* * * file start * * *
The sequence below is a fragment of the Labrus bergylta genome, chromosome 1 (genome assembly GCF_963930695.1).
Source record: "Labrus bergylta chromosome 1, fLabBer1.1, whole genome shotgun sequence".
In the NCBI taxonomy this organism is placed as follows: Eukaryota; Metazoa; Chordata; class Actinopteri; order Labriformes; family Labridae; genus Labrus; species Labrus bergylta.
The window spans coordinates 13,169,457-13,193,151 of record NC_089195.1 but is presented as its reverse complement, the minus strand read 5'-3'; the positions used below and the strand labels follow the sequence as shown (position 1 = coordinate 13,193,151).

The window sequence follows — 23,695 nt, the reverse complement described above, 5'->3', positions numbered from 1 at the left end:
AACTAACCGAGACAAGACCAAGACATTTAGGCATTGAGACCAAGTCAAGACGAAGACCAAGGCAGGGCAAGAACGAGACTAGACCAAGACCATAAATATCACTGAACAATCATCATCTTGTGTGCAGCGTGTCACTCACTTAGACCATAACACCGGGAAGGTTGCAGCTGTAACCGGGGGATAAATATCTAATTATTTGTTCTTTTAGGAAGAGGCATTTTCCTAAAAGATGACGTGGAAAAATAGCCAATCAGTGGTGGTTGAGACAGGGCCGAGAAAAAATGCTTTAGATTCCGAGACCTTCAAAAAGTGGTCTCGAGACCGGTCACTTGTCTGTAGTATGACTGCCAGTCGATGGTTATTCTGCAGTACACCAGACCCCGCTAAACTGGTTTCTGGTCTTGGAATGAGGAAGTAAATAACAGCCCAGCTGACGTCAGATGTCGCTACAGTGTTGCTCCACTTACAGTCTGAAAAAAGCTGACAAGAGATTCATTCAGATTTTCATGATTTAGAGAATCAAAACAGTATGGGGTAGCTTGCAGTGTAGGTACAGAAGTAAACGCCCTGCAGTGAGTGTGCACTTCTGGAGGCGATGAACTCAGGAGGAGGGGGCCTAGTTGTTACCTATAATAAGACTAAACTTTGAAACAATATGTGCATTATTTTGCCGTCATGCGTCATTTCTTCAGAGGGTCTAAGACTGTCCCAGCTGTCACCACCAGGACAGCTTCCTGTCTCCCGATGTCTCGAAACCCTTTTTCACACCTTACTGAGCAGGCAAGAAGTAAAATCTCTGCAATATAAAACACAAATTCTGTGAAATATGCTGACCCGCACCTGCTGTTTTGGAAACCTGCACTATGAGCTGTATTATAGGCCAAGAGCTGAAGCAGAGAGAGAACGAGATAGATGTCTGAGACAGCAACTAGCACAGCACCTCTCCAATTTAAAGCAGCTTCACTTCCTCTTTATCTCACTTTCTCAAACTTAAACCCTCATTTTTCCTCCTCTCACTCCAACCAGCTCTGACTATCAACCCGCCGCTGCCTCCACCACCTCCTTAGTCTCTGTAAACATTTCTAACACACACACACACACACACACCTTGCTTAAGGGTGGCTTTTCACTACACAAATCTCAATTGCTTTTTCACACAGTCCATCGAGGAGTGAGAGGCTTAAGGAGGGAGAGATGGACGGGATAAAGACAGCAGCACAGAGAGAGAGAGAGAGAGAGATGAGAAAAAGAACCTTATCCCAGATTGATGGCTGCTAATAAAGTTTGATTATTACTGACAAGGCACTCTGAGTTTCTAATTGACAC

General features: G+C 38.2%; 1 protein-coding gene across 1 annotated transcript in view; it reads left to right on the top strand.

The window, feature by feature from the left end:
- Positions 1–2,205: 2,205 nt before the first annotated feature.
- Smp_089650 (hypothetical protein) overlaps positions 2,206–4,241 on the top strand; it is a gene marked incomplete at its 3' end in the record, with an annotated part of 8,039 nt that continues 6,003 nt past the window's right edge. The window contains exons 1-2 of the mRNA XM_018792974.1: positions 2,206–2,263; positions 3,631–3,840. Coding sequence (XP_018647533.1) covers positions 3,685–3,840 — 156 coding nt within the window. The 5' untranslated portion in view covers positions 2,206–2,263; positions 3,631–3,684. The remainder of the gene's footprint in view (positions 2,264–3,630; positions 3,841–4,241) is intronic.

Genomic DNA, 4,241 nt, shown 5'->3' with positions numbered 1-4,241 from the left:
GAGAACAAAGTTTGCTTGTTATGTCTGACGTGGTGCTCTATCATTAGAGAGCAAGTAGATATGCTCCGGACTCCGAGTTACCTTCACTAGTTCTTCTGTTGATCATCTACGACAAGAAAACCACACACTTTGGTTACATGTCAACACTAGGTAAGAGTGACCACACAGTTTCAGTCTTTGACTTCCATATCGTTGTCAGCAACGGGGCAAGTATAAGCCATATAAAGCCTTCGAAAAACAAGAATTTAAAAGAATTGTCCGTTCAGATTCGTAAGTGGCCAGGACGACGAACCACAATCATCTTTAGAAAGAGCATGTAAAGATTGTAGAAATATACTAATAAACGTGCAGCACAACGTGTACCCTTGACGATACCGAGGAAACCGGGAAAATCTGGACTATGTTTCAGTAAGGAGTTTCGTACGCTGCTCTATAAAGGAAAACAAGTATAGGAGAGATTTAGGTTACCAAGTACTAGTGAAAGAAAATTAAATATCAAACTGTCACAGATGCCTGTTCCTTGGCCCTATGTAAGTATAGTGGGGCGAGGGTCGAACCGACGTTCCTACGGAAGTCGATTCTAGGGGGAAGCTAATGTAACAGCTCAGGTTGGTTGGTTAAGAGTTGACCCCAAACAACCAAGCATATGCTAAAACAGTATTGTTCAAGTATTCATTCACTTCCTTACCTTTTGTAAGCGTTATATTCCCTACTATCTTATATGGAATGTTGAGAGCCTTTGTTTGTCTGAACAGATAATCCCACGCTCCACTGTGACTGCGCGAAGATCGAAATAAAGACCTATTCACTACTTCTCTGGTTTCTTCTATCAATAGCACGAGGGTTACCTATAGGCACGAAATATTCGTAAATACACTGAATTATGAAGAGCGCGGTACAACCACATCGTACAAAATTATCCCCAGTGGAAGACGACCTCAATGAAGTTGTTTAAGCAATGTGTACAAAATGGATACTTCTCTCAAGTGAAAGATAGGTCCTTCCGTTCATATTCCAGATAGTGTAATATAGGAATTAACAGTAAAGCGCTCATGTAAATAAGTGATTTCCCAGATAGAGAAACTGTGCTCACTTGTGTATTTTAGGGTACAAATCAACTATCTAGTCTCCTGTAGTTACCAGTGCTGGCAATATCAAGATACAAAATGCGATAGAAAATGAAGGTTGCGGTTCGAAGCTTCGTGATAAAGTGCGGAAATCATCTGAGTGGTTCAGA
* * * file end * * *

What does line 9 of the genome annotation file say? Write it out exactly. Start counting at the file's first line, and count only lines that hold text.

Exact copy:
- Positions 1–2,205: 2,205 nt before the first annotated feature.